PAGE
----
Code CoverageVarious commands can be instrumented to accumulate code coverage data (such as eunit or ct). Reports can be generated with rebar3 cover
Common TestThe test framework can be run by calling rebar3 ct
DependenciesRebar3 maintains local copies of dependencies on a per-project basis. They are fetched deterministically, can be locked, upgraded, fetched from source, packages, or from local directories. See Dependencies on the documentation website. Call rebar3 tree to show the whole dependency tree.
DocumentationPrint help for rebar3 itself (rebar3 help) or for a specific task (rebar3 help <task>). Full reference at
DialyzerRun the Dialyzer analyzer on the project with rebar3 dialyzer. Base PLTs for each version of the language will be cached and reused for faster analysis
EdocGenerate documentation using edoc with rebar3 edoc
Escript generationRebar3 can be used to generate escripts providing an easy way to run all your applications on a system where Erlang is installed
EunitThe test framework can be run by calling rebar3 eunit
Locked dependenciesDependencies are going to be automatically locked to ensure repeatable builds. Versions can be changed with rebar3 upgrade or rebar3 upgrade <app>, or locks can be released altogether with rebar3 unlock.
PackagesHex packages can be listed with rebar3 pkgs. They can be used as dependencies, will be cached locally for faster usage, and a local index will be used and updated with rebar3 update.
PathWhile paths are managed automatically, you can print paths to the current build directories with rebar3 path.
PluginsRebar3 can be fully extended with plugins. List or upgrade plugins by using the plugin namespace (rebar3 plugins).
ProfilesRebar3 can have subconfiguration options for different profiles, such as test or prod. These allow specific dependencies or compile options to be used in specific contexts. See Profiles in the docs.
ReleasesRebar3 supports building releases with the relx tool, providing a way to ship fully self-contained Erlang systems. Release update scripts for live code updates can also be generated.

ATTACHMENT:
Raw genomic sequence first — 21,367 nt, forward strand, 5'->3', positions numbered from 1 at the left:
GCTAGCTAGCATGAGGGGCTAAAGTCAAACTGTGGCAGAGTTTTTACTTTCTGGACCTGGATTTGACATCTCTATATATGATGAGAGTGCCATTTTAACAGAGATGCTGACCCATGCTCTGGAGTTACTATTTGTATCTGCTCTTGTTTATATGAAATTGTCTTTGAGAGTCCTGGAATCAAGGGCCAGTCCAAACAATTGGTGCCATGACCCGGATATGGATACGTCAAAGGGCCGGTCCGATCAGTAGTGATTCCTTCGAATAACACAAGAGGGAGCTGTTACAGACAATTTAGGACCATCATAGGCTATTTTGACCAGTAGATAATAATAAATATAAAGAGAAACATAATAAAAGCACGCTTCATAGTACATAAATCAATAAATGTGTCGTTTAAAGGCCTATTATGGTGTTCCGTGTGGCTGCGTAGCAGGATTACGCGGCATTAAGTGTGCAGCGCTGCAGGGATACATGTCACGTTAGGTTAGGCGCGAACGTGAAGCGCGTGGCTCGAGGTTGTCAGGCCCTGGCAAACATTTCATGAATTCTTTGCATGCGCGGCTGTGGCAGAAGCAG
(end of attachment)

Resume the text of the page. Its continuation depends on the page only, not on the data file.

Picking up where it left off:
ShellA full shell with your applications available can be started with rebar3 shell. From there, call tasks as r3:do(compile) to automatically recompile and reload the code without interruption
TarballsReleases can be packaged into tarballs ready to be deployed.
TemplatesConfigurable templates ship out of the box (try rebar3 new for a list or rebar3 new help <template> for a specific one). Custom templates are also supported, and plugins can also add their own.
Unstable namespaceWe use a namespace to provide commands that are still in flux, allowing to test more experimental features we are working on. See rebar3 unstable.
XrefRun cross reference analysis on the project with xref by calling rebar3 xref.

Migrating From rebar2

The grievances we had with Rebar 2.x were not fixable without breaking compatibility in some very important ways.
A full guide titled From Rebar 2.x to Rebar3 is provided on the documentation website.
Notable modifications include mandating a more standard set of directory structures, changing the handling of dependencies, moving some compilers (such as C, Diameter, ErlyDTL, or ProtoBuffs) to plugins rather than maintaining them in core rebar, and moving release builds from reltool to relx.

Additional Resources

In case of problems that cannot be solved through documentation or examples, you may want to try to contact members of the community for help. The community is also where you want to go for questions about how to extend rebar, fill in bug reports, and so on.
The main place to go for questions is the rebar mailing list. If you need quick feedback, you can try the #rebar channel Be sure to check the documentation first, just to be sure you're not asking about things with well known answers.
For bug reports, roadmaps, and issues, visit the github issues page.
General rebar community resources and links: